book review

Book Review: “I Am Legend” by Richard Matheson


A great book about vampires.

A terrible source for film adaptations.

I recently finished I Am Legend by Richard Matheson. This perennial horror favorite has been on my “to read” list forever. Now that I’ve finally gotten around to it, it ruined one of my favorite Charlton Heston movies.

I Am Legend tells the story of Robert Neville. A California man who is the lone survivor of an apocalyptic extinction event. A terrible plague swept mankind, killing nearly everyone, and turning any survivors into sub-human vampires thirsty for blood.

Neville spends his days searching for basic necessities and repairing damage to his home which is regularly assaulted by mobs of vampires every night.

It’s a short book, and the plot is very straightforward, but deeply poignant in comparison to most scifi/horror. So rather than give anything away, I’ll tell you a few reasons why it is far better than any of the three films that are based on it.

The Last Man on Earth (1964): Vincent Price plays “Robert Morgan”, and while the plot is pretty accurate to the book, the movie is clumsily executed and just not scary. I Am Legend does an excellent job of contrasting Robert Neville’s alcohol-fueled loneliness and tedium with points of action and sheer terror when he faces mobs of the undead. This movie fails on that major point.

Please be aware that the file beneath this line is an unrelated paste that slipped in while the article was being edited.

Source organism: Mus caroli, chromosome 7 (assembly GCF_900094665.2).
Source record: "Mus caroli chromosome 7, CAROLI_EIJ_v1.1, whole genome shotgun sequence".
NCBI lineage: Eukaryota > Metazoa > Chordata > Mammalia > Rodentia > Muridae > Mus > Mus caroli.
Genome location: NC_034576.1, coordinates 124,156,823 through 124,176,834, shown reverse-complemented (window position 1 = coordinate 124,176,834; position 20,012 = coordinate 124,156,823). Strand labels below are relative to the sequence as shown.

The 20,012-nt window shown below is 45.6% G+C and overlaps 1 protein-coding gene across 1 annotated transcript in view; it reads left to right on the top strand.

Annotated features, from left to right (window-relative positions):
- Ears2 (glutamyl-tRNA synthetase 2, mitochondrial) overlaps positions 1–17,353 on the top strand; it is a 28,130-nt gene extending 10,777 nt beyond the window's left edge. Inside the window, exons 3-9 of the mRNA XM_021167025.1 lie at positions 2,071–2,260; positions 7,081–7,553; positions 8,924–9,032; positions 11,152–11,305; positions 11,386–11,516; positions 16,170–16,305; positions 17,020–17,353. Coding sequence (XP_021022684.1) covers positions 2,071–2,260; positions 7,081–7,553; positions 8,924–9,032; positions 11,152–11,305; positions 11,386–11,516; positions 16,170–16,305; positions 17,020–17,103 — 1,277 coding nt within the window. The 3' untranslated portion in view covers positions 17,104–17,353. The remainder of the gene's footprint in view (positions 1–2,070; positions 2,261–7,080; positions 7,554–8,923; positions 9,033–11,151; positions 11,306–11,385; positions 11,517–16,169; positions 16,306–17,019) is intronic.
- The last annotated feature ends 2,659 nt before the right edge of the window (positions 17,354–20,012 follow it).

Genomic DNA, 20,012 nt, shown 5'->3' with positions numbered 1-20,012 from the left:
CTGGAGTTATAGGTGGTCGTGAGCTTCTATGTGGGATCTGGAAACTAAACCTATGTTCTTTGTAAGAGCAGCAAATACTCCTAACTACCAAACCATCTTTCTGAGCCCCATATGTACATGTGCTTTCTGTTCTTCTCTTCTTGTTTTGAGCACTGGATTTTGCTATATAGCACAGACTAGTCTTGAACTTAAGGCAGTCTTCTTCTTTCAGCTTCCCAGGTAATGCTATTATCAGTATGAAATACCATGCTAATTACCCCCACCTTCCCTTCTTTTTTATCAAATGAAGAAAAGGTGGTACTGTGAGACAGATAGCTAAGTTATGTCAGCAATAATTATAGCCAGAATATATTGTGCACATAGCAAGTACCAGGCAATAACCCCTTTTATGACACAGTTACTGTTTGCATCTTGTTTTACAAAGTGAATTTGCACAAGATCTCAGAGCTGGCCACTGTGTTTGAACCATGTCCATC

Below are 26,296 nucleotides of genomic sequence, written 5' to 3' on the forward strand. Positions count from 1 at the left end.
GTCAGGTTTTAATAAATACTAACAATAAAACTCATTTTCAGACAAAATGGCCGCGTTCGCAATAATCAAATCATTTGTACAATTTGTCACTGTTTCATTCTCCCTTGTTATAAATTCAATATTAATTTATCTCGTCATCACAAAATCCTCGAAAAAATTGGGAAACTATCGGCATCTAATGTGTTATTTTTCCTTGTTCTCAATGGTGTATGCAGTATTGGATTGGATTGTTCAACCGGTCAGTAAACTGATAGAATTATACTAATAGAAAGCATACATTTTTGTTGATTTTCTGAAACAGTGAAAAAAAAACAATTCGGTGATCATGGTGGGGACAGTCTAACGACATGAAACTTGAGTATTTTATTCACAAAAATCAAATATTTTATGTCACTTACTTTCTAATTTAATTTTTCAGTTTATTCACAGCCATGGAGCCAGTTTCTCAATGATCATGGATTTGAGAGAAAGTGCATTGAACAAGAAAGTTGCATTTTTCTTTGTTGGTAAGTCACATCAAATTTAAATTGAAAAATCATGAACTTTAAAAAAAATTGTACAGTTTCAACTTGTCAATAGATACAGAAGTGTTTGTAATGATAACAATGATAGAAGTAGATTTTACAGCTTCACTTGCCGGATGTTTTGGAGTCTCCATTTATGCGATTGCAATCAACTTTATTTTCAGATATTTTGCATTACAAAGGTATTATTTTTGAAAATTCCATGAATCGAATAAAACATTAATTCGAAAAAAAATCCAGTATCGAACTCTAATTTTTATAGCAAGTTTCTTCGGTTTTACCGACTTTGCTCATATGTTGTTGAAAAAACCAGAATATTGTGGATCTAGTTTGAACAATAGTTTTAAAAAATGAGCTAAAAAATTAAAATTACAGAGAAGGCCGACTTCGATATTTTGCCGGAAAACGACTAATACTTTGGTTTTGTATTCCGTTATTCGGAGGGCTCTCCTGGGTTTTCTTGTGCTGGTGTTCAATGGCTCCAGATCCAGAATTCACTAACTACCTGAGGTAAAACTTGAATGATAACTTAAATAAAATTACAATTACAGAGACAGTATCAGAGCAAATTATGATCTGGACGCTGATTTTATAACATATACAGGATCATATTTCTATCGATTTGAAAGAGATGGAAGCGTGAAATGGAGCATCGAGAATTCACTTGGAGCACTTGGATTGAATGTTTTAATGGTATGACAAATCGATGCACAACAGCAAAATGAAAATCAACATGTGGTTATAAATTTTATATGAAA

The Omega Man (1971): Charlton Heston is a much more ass-kicking and brash Robert Neville. This Neville is a military scientist, and up against “The Family” who are a cult of nocturnal mutants that resent him as the only unharmed survivor of a biological war. The Omega Man gets a lot of the socio-political themes of the book right, and makes the antagonists a reasoning threat with a named leader. Where it falls apart is by adding a bunch of other survivors and losing the themes of madness and isolation too early. This all leads to a “Hollywood” ending that is unsatisfying.

I Am Legend (2007): Ugh. Where to begin. First, it’s in New York, not California. Second, Neville is a genius military scientist, AND indirectly responsible for the plague. In the book, Neville is a factory worker who is an “every man”. He learns by spending time at the local library. The vampires in this are also dumb animals, with no higher reasoning. This totally negates most of the social and existential themes of the book, reducing the story to be about the guilty redemption quest of the protagonist.

Long story short, read I Am Legend. It’s a phenomenal book. Well-written, and way ahead of its time. No wonder so many future works of horror and science fiction tip their hat to it.

What I Liked

  • Creative plot, excellent twist
  • Tight, pragmatic prose. Not too bland, but nothing flowery
  • An every man protagonist you could get behind, even if he was a drunk

What I Didn’t Like

  • A little too short. I wanted to see more of the barren world
  • The subplot with the main villain didn’t end how I’d hoped
  • That I now realize it has never had an adequate movie adaptation